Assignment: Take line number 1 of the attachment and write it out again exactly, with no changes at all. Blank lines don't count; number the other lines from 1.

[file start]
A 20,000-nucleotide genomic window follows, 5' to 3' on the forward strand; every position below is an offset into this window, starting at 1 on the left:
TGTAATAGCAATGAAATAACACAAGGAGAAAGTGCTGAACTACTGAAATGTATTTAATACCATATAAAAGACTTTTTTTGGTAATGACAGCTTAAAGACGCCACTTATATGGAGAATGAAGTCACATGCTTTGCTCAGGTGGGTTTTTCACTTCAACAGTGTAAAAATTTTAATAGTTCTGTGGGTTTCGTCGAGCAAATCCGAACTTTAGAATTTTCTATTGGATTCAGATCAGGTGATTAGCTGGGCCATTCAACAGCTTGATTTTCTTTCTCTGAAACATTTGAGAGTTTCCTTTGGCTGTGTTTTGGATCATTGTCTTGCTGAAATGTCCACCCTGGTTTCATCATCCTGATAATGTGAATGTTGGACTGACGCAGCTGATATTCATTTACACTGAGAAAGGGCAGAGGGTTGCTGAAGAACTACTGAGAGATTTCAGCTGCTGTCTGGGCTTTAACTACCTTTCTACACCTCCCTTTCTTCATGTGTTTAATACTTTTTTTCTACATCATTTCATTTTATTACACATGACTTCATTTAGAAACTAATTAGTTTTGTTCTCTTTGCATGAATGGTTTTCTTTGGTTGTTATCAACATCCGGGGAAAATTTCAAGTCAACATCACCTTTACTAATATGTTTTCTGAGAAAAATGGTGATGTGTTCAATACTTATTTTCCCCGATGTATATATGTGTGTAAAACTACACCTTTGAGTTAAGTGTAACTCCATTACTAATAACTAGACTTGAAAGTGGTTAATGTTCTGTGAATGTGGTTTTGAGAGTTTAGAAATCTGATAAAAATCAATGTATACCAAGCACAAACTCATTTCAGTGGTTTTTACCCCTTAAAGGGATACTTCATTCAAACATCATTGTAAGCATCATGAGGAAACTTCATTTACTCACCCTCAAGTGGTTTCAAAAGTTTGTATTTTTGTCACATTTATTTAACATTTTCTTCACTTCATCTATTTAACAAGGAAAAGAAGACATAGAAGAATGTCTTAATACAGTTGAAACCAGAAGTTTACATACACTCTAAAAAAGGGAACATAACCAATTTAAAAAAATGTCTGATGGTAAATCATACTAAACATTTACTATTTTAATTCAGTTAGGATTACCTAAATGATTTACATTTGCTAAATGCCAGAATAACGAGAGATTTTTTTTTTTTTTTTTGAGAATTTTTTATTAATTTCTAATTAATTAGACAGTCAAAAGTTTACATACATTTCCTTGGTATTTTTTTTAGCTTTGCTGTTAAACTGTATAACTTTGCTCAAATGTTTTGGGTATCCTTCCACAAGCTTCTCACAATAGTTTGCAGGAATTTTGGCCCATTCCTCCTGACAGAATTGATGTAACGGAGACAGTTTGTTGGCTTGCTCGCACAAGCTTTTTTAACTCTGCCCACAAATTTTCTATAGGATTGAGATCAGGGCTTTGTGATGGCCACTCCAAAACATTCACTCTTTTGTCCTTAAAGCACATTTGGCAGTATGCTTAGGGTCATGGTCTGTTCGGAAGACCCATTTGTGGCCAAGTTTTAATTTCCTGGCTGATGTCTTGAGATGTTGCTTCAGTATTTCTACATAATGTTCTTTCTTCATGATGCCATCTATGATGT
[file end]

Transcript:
A 20,000-nucleotide genomic window follows, 5' to 3' on the forward strand; every position below is an offset into this window, starting at 1 on the left: